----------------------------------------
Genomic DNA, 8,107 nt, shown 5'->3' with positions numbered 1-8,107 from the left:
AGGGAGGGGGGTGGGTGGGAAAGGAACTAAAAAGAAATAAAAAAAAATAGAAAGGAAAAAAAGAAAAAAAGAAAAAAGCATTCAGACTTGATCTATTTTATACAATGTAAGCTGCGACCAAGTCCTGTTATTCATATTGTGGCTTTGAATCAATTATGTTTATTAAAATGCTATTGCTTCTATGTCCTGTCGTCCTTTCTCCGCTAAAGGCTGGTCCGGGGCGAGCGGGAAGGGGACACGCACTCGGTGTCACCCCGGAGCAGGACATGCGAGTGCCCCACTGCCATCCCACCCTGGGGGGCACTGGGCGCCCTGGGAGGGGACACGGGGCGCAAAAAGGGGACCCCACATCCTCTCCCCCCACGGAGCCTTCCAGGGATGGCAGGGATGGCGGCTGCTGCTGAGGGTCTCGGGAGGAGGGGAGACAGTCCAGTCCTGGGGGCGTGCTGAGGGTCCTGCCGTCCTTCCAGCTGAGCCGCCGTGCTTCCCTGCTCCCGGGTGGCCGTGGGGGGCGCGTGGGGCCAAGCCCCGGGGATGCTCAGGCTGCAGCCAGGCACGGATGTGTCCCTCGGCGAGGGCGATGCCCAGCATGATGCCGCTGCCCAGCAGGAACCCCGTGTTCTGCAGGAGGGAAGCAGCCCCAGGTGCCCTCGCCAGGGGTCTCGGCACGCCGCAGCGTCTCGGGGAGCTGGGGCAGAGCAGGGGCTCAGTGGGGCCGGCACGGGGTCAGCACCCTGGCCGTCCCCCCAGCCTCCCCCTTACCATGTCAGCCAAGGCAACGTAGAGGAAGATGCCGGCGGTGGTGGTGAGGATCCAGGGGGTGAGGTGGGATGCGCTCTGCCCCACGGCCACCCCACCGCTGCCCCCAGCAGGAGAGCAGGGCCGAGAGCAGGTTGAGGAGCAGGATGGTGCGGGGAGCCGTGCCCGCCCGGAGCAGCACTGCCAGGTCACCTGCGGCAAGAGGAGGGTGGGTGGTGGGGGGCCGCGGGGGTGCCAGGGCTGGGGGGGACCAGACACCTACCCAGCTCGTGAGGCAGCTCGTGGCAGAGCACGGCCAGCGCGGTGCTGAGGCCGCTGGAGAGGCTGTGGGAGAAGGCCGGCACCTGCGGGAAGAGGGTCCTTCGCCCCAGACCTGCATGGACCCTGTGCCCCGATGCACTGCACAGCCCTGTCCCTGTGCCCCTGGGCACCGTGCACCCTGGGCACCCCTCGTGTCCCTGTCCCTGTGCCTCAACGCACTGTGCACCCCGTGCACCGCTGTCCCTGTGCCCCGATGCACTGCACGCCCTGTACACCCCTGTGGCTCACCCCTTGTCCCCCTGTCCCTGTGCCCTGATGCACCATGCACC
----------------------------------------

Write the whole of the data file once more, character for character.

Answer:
Genomic DNA, 8,107 nt, shown 5'->3' with positions numbered 1-8,107 from the left:
AGGGAGGGGGGTGGGTGGGAAAGGAACTAAAAAGAAATAAAAAAAAATAGAAAGGAAAAAAAGAAAAAAAGAAAAAAGCATTCAGACTTGATCTATTTTATACAATGTAAGCTGCGACCAAGTCCTGTTATTCATATTGTGGCTTTGAATCAATTATGTTTATTAAAATGCTATTGCTTCTATGTCCTGTCGTCCTTTCTCCGCTAAAGGCTGGTCCGGGGCGAGCGGGAAGGGGACACGCACTCGGTGTCACCCCGGAGCAGGACATGCGAGTGCCCCACTGCCATCCCACCCTGGGGGGCACTGGGCGCCCTGGGAGGGGACACGGGGCGCAAAAAGGGGACCCCACATCCTCTCCCCCCACGGAGCCTTCCAGGGATGGCAGGGATGGCGGCTGCTGCTGAGGGTCTCGGGAGGAGGGGAGACAGTCCAGTCCTGGGGGCGTGCTGAGGGTCCTGCCGTCCTTCCAGCTGAGCCGCCGTGCTTCCCTGCTCCCGGGTGGCCGTGGGGGGCGCGTGGGGCCAAGCCCCGGGGATGCTCAGGCTGCAGCCAGGCACGGATGTGTCCCTCGGCGAGGGCGATGCCCAGCATGATGCCGCTGCCCAGCAGGAACCCCGTGTTCTGCAGGAGGGAAGCAGCCCCAGGTGCCCTCGCCAGGGGTCTCGGCACGCCGCAGCGTCTCGGGGAGCTGGGGCAGAGCAGGGGCTCAGTGGGGCCGGCACGGGGTCAGCACCCTGGCCGTCCCCCCAGCCTCCCCCTTACCATGTCAGCCAAGGCAACGTAGAGGAAGATGCCGGCGGTGGTGGTGAGGATCCAGGGGGTGAGGTGGGATGCGCTCTGCCCCACGGCCACCCCACCGCTGCCCCCAGCAGGAGAGCAGGGCCGAGAGCAGGTTGAGGAGCAGGATGGTGCGGGGAGCCGTGCCCGCCCGGAGCAGCACTGCCAGGTCACCTGCGGCAAGAGGAGGGTGGGTGGTGGGGGGCCGCGGGGGTGCCAGGGCTGGGGGGGACCAGACACCTACCCAGCTCGTGAGGCAGCTCGTGGCAGAGCACGGCCAGCGCGGTGCTGAGGCCGCTGGAGAGGCTGTGGGAGAAGGCCGGCACCTGCGGGAAGAGGGTCCTTCGCCCCAGACCTGCATGGACCCTGTGCCCCGATGCACTGCACAGCCCTGTCCCTGTGCCCCTGGGCACCGTGCACCCTGGGCACCCCTCGTGTCCCTGTCCCTGTGCCTCAACGCACTGTGCACCCCGTGCACCGCTGTCCCTGTGCCCCGATGCACTGCACGCCCTGTACACCCCTGTGGCTCACCCCTTGTCCCCCTGTCCCTGTGCCCTGATGCACCATGCACC